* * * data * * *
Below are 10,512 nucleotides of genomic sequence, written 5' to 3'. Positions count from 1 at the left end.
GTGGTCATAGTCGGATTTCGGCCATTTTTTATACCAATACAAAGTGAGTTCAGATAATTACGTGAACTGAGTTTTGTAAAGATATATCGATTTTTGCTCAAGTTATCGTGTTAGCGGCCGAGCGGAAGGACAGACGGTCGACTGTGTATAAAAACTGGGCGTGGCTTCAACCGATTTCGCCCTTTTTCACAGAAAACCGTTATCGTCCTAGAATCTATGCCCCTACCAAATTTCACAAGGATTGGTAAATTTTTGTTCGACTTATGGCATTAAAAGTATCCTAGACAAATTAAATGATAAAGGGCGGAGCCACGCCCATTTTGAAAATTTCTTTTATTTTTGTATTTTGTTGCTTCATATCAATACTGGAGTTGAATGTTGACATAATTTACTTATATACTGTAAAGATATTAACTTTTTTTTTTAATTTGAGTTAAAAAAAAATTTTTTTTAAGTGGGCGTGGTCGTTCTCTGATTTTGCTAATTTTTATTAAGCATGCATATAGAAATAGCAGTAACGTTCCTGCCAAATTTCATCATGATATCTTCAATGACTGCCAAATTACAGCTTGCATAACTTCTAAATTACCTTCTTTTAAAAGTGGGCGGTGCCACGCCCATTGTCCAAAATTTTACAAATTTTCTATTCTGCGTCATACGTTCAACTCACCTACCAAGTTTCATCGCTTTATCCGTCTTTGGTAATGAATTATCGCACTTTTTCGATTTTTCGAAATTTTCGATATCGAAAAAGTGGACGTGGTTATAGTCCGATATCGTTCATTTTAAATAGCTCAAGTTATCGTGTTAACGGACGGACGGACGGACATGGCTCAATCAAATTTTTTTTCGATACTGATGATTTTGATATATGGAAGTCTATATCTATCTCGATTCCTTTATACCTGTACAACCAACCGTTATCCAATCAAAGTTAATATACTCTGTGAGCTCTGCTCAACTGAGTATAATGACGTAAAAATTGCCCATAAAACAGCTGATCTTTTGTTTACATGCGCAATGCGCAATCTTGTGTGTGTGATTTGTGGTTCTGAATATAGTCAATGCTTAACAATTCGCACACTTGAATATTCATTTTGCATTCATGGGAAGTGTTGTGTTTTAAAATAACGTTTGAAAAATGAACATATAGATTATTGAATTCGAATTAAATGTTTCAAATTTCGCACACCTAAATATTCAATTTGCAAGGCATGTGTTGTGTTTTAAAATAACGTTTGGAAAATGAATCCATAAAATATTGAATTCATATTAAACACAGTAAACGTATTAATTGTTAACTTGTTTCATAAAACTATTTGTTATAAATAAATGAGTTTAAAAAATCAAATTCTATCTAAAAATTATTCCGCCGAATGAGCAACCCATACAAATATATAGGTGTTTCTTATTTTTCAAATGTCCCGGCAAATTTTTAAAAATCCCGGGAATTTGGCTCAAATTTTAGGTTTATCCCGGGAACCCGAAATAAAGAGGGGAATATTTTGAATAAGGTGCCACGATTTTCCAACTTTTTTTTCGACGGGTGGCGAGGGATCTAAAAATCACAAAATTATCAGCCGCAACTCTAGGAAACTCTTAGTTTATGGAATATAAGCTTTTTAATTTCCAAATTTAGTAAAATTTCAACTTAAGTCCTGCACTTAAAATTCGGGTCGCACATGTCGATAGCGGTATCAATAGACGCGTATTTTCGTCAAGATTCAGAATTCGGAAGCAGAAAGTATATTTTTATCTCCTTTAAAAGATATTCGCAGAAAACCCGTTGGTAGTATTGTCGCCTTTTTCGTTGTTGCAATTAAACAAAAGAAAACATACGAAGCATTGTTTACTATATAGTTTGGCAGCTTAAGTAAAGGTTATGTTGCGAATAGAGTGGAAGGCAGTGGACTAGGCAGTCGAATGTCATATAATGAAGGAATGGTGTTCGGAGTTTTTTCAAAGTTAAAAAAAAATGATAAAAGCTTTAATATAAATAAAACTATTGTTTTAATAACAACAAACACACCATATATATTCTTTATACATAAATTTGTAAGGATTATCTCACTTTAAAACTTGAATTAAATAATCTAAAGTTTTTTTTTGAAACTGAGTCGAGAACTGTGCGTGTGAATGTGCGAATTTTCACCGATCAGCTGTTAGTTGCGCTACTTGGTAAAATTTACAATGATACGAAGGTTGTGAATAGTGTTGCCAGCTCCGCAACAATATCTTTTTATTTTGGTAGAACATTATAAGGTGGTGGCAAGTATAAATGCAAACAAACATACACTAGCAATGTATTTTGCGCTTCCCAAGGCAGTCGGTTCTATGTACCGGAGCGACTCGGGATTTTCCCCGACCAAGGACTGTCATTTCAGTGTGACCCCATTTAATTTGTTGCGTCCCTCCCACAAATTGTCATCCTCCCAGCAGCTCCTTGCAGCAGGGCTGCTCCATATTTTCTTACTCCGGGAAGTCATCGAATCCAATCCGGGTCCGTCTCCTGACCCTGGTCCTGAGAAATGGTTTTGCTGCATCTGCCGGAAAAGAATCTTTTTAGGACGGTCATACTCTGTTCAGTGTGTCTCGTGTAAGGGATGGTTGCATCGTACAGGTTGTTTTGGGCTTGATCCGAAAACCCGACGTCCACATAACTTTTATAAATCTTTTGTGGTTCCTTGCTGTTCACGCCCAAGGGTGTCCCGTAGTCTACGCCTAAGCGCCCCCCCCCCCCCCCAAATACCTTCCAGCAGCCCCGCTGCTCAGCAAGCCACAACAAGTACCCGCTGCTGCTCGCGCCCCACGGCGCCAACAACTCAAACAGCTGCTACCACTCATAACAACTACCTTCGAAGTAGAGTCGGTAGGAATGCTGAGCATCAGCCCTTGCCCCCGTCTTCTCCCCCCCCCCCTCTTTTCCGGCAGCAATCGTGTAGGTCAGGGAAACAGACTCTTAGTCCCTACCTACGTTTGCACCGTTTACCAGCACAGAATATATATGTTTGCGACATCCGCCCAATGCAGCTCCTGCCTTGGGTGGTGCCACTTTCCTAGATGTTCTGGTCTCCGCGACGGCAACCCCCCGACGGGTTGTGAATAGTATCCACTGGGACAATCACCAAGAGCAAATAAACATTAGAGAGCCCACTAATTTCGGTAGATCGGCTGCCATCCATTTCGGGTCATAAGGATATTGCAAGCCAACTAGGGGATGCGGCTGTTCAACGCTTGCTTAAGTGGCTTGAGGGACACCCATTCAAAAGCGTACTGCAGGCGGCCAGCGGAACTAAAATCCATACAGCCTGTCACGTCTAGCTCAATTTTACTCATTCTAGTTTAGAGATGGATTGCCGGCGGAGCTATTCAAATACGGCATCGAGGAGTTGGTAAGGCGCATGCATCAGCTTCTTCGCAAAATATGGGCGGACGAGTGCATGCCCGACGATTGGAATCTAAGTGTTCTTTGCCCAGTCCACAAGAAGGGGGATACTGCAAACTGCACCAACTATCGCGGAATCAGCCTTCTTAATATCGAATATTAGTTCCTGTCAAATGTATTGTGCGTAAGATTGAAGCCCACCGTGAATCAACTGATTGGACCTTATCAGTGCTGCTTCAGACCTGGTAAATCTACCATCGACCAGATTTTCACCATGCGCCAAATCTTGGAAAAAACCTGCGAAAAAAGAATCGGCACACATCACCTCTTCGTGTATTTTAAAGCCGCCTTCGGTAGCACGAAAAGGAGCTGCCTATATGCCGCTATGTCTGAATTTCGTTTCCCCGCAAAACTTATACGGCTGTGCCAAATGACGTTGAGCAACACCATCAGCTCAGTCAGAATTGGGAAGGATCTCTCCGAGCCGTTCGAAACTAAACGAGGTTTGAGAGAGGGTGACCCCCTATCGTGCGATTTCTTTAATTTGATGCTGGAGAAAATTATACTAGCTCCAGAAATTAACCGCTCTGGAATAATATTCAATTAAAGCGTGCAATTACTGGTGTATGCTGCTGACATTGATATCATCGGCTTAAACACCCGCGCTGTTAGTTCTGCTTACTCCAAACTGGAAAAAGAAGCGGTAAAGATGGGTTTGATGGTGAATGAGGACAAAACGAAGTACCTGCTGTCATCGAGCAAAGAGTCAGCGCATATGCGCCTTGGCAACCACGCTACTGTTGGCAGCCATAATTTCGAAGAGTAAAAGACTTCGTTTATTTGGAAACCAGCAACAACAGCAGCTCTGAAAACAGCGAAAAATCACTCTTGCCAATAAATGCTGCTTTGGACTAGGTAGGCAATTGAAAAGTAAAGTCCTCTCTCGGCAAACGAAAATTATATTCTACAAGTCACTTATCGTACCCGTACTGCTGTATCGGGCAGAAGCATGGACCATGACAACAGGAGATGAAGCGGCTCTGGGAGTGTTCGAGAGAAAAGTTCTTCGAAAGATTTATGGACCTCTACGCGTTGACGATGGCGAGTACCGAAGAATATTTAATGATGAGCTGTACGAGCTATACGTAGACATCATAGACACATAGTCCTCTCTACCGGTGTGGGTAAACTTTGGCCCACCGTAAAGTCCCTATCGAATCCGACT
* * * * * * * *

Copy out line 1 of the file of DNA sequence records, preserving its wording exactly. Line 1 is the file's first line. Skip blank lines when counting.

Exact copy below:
Below are 10,512 nucleotides of genomic sequence, written 5' to 3'. Positions count from 1 at the left end.